discourage free riding, promote equitable burden sharing, and mobilize inter-
national and domestic political support for reconstruction efforts.131 Multi-
donor trust funds help organize ¬nancing efforts under one tent and can be
matched more effectively to national government budgets than a plethora of
funds and ¬nancing vehicles. The Afghanistan Reconstruction Trust Fund,
for example, has worked relatively well as a vehicle to coordinate donor
programs and Afghan national government priorities across most major
budget categories.132 But pledging conferences and trust funds have their
limits. Donors sometimes claim political points by pledging amounts they
will never produce; often they “double-count” amounts previously commit-
ted or delivered.133 And donors often lack adequate incentives to submerge
their interests in multidonor trust funds or avoid them because of their high
overheads and “glacial” operations.134 Funds focusing on selected sectors or
issues may be more ¬‚exible in some circumstances.
129 See Durch et al., supra note 37, at 28.
130 Play to Win, supra note 13, at 7.
131 See Patrick, supra note 108; Chesterman, supra note 113, at 194.
132 See Schiavo-Campo, supra note 118, at 27“30.
133 Patrick, supra note 108.
134 Chesterman, supra note 113, at 197. Agency views on the effectiveness of trust funds differ.
For example, the World Bank viewed its trust fund for East Timor as a success, whereas UN
agencies thought it was inaccessible, cumbersome, and slow. Report of the UNDG/ECHA
Working Group, supra note 14, at 25.

The new UN Peacebuilding Commission, despite its limitations, may do
much to overcome some of the obstacles to effective funding of post-con¬‚ict
activities, including rule of law assistance. As the Secretary-General notes,
the commission could “provide a mechanism through which donors could
be encouraged to make speci¬c, sustainable commitments to the ¬nancing of
peacebuilding and recovery activities” and could “help to ensure adequate
early attention to and ¬nancing for oft-neglected issues, such as building
public administration capacity for the rule of law. . . . ”135 The commission
could also review planned ¬nancing for peacebuilding activities to “iden-
tify shortfalls and gaps” and catalyze efforts to ¬ll those gaps.136 Moreover,
the new UN standing Fund for Peacebuilding, if adequately ¬nanced, could
“provide national authorities with vital support for strengthening institu-
tions of the rule of law, national reconciliation processes and similar efforts
to reduce the risk of con¬‚ict.”137 In short, the Peacebuilding Commission
and its associated fund could, in theory, offer a guaranteed source of fund-
ing and centralized direction, review, and coordination of reconstruction aid.
But most states remain unwilling to surrender control of the uses to which
their funds are put and might be reluctant to commit substantial resources
to a voluntary fund. So long as that remains true, it may be necessary to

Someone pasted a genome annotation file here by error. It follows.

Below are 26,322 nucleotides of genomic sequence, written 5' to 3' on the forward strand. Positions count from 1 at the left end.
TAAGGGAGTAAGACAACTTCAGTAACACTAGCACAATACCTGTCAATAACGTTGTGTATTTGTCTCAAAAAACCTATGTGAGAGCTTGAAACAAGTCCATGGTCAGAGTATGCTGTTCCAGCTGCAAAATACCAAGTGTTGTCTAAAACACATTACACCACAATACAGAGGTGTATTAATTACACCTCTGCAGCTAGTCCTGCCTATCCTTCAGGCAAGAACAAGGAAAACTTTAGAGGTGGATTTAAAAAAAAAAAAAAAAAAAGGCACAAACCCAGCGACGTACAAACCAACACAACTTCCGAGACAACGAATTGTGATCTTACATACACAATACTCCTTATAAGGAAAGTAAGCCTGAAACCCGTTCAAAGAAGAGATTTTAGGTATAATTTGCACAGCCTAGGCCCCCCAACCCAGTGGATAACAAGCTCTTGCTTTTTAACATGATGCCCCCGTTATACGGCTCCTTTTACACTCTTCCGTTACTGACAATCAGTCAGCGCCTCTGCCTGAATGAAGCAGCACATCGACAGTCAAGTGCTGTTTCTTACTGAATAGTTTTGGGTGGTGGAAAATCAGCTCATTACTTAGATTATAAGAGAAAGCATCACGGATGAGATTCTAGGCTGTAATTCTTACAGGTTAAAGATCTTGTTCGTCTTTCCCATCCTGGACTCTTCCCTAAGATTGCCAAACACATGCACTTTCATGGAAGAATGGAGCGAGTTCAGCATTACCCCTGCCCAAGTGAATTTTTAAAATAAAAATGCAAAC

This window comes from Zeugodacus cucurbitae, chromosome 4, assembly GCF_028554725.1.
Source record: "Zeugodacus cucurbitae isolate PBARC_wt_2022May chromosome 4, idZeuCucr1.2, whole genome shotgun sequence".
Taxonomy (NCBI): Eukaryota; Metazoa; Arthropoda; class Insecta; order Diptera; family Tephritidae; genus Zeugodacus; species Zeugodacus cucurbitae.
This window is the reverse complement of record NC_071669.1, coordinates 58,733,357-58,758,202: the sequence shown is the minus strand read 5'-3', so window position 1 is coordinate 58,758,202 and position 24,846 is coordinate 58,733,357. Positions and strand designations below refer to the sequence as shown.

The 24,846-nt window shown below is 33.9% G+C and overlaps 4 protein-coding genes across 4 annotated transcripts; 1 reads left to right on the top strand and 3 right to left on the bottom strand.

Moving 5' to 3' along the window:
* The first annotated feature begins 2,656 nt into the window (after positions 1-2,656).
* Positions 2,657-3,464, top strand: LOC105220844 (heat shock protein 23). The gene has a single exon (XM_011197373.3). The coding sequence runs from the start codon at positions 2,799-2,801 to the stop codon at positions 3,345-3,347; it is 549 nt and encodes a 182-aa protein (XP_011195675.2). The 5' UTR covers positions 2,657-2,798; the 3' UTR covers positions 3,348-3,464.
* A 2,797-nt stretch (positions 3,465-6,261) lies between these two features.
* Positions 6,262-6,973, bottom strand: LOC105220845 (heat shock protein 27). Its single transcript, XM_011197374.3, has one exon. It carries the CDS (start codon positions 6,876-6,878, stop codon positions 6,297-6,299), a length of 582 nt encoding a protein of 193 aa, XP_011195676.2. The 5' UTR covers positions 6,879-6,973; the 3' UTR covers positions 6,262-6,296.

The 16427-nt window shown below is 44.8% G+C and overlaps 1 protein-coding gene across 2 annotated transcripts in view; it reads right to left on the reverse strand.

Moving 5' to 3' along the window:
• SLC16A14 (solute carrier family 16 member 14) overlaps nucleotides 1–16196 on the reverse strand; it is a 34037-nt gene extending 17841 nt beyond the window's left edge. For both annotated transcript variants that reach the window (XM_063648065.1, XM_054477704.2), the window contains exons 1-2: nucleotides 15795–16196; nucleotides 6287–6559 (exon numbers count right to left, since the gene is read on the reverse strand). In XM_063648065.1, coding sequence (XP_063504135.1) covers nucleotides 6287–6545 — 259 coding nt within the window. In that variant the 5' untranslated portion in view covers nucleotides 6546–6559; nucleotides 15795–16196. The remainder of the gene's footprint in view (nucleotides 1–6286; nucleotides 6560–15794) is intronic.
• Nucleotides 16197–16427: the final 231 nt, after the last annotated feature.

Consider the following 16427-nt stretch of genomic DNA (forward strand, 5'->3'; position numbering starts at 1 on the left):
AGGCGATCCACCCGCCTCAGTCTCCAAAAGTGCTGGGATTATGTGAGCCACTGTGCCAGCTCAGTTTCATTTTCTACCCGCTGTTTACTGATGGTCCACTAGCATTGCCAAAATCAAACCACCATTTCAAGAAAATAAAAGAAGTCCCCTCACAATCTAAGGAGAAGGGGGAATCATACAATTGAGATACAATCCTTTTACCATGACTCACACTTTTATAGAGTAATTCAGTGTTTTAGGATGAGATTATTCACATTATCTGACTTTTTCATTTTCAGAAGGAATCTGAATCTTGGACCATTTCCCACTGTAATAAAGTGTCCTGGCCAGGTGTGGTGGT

pursue modest, incremental changes to recent practices. Such changes could
include steps to increase transparency and donor accountability in aid efforts;
tighten the coordination mechanisms currently in place; create standardized
systems monitoring pledges, commitments, and disbursements; and develop
more consistent conditionality practices.


“Better to let them do it imperfectly than to do it yourself, for it is their country, their
way, and your time is short.” T. E. Lawrence138

It is almost a truism now to say that local actors “must own the pro-
cess of reconstruction.”139 The purpose of peace implementation and rule
of law reform is, after all, to develop sustainable institutions and a cul-
ture of respect for law that will outlast the presence of the interveners.140
135 In Larger Freedom, supra note 68, para. 10.
136 Id., at para. 11.
137 Id., at para. 23.
138 The Seven Pillars of Wisdom (1935).
139 See, e.g., Play to Win, supra note 13, at 6 (“[t]he people of the country in question must
own the reconstruction process and be its prime movers”).
140 See, e.g., Balkans 2010, Report of an Independent Task Force Sponsored by the Council on
Foreign Relations Center for Preventive Action 2002, at 9 (“the ultimate goal for the inter-
national community in the region [the Balkans] is to turn over responsibility to local leaders
who are accountable to their fellow citizens and who support democratic values”), available

From a self-interested standpoint, critical objectives of military interven-
tion “ ensuring regional stability and eliminating breeding grounds for
migration, terrorism, and international crime “ generally will not be accom-
plished beyond the life of the mission, if at all, unless governance reforms
take hold. Early termination of peace implementation efforts in Somalia,
Liberia, and Sierra Leone led to protracted warfare and near anarchy and,
in the latter two cases, to renewed external interventions. Incomplete insti-
tution building in East Timor has left that state with relatively weak state
institutions and a fragile capacity for rule of law. Yet, it is, or at least it